Lesson 2: Energy Utilization
We need energy to maintain physical comfort, to win and to manufacture useful materials and artefacts; for transport, for communications, agriculture and for industry. Thus, the main users of controlled energy are transport, agriculture, industry, commerce and households.
|By the end of this lesson you should be able to explain how energy is used in:
Transportation is the movement of people and goods from one place to another. Types of transport include road, rail, air, water, conveyers and pipeline. Transportation depends on continuous supply of energy. Over a quarter of all controlled energy is used for transportation of people and goods.
The transportation sector throughout the world is almost entirely dependent on energy derived from oil. Automobiles are powered by gasoline (petrol), aeroplanes by jet fuel (kerosene), and trucks, trains, and ships by diesel oil. Conveyers, cranes, robots and pipelines use motors and pumps, which are powered by electricity, some coming from oil as the primary energy source.
In ships and aircrafts, fuel is carried along and burnt in internal combustion engines to provide the needed energy. There is no limit to the route of operation. Considering road and rail transport, there are two basic class of vehicles: those that carry their fuel with them, and those that ‘pick up’ energy (electrical energy or solar energy) as they move along. Most vehicles at present use internal combustion engines and carry their fuel (gasoline/petrol, diesel or gasohol) along with them. This type of vehicle is popular because it has lots of advantages including the following:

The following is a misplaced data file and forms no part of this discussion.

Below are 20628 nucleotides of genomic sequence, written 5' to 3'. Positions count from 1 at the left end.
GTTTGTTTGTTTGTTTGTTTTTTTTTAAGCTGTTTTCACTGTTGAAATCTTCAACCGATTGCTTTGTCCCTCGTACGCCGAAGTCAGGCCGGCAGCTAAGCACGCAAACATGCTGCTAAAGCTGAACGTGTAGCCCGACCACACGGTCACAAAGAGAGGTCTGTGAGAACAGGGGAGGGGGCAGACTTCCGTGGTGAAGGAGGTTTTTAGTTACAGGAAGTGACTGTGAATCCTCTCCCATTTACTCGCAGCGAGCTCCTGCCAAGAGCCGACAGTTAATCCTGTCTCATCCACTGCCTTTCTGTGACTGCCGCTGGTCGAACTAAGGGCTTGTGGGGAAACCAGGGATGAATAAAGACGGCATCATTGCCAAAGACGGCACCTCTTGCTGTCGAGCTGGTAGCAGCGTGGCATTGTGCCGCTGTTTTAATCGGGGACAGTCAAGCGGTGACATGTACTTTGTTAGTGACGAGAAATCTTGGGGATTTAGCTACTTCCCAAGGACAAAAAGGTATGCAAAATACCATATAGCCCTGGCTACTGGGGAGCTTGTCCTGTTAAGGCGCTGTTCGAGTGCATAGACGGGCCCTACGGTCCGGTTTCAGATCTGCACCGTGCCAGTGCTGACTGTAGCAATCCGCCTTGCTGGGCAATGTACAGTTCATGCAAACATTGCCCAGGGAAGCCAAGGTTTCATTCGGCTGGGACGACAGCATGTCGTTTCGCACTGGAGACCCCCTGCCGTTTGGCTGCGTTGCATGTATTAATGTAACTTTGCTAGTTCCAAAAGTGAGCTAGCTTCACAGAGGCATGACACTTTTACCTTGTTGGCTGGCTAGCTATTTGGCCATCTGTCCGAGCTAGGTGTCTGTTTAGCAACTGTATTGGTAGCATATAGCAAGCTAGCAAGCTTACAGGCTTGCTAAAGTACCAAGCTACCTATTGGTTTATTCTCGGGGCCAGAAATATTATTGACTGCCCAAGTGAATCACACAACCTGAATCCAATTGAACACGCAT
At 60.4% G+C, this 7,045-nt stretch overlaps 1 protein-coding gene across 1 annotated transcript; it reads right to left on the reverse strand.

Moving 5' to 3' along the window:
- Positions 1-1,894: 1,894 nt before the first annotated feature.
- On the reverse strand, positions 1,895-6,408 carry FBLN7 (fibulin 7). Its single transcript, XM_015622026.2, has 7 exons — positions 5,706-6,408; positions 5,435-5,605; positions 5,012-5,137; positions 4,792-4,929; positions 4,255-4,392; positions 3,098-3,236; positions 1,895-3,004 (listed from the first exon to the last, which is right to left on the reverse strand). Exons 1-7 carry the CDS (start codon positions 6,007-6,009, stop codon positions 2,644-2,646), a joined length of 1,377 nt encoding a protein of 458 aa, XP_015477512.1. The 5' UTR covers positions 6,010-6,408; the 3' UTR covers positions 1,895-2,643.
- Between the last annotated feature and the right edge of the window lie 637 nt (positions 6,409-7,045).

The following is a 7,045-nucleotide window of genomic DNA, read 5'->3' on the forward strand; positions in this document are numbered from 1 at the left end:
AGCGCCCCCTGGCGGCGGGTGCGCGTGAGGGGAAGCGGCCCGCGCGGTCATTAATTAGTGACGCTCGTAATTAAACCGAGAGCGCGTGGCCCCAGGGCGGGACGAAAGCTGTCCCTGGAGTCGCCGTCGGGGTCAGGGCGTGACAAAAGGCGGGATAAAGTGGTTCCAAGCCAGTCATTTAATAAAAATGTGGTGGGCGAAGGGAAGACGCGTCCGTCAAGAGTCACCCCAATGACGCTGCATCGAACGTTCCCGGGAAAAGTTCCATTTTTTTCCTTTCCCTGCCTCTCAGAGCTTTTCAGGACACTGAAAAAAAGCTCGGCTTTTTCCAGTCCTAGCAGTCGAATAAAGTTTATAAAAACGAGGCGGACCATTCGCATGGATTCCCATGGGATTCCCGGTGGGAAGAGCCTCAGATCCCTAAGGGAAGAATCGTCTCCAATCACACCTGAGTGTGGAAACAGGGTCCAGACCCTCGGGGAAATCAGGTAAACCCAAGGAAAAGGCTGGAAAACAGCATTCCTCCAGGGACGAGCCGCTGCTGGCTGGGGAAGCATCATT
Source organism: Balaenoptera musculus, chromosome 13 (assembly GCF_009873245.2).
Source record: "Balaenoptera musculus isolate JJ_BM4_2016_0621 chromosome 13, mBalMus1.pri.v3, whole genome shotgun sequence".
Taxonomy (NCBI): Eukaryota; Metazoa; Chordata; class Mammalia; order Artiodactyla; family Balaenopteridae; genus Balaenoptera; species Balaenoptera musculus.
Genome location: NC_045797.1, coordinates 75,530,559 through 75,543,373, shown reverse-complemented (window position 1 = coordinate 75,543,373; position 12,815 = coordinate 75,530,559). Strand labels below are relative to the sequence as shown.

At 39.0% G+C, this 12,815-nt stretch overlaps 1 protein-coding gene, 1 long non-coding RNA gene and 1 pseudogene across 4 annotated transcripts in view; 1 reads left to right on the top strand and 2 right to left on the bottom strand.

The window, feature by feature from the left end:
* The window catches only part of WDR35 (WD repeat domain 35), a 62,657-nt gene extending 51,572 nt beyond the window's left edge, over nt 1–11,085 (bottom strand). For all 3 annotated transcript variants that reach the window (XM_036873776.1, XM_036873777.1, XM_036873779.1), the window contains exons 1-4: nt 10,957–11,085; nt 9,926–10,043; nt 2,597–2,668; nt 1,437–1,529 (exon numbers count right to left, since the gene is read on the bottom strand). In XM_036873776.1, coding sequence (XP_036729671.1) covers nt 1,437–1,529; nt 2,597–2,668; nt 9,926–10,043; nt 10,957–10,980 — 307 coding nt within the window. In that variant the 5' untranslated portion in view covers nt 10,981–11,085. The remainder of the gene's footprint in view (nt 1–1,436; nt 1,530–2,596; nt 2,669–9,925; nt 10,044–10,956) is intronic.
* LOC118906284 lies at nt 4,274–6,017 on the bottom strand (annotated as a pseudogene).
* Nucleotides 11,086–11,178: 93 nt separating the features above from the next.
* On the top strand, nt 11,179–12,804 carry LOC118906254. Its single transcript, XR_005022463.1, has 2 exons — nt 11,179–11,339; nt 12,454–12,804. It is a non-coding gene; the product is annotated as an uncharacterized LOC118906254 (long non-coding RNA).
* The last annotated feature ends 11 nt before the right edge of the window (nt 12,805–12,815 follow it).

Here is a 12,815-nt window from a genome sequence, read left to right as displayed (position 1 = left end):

- There is no limit to the distance that the vehicle can travel.
- There are no restrictions of access on the normal road network.
The disadvantages, however, include:
- Atmospheric pollution
Vehicles that pick up their energy as they go along include trams, monorail vehicles, underground trains, and some main line trains. Some vehicles also draw their power from batteries and/or solar panels. These types of electrically operated vehicles are, however, found on small scale. Electrically propelled vehicles have the advantage of being pollution free when the source of electricity does not use fossil fuel as the primary energy. Additionally, such vehicles are quiet in their operation. For electric road vehicles, recharging of batteries consume more energy than that consumed by vehicles driven by fossil fuels (from 1.4 to 4 times as much, depending on use). The energy used by electrically operated vehicles must be generated somewhere and depending on how it is generated, it is possible that the damage to the environment may be greater than the conventional automobiles.
The disadvantages of electrically operated vehicles include:
- Danger posed by the magnetic field produced by the electric current in overhead wires.This can be harmful to both humans and animals.
- Restriction to definite routes
- Visual pollution caused by the wires and the gantries.
- Limited range of electric road vehicles. The distance that they cover is limited by the stored energy.
It would not be complete looking at energy utilization in the transport sector without mentioning pipeline transportation, people movers and material-handling equipment. Pipeline transportation is the movement of bulk cargo through a tube or a pipe. Pipelines are used to transport a variety of fluids including oil, natural gas, water and liquid waste (sewage). The energy for pipeline transportation comes manly from electricity. Regarding people movers, several on-site devices have been designed to transport people. Notable among them include elevators (lifts), escalators and cable car (gondola). Energy for powering these devices comes from electricity. Elevators and escalators are two common devices found on offices and residential buildings. Gondola is a car suspended from cables and used to carry people to the top of mountains or across rivers.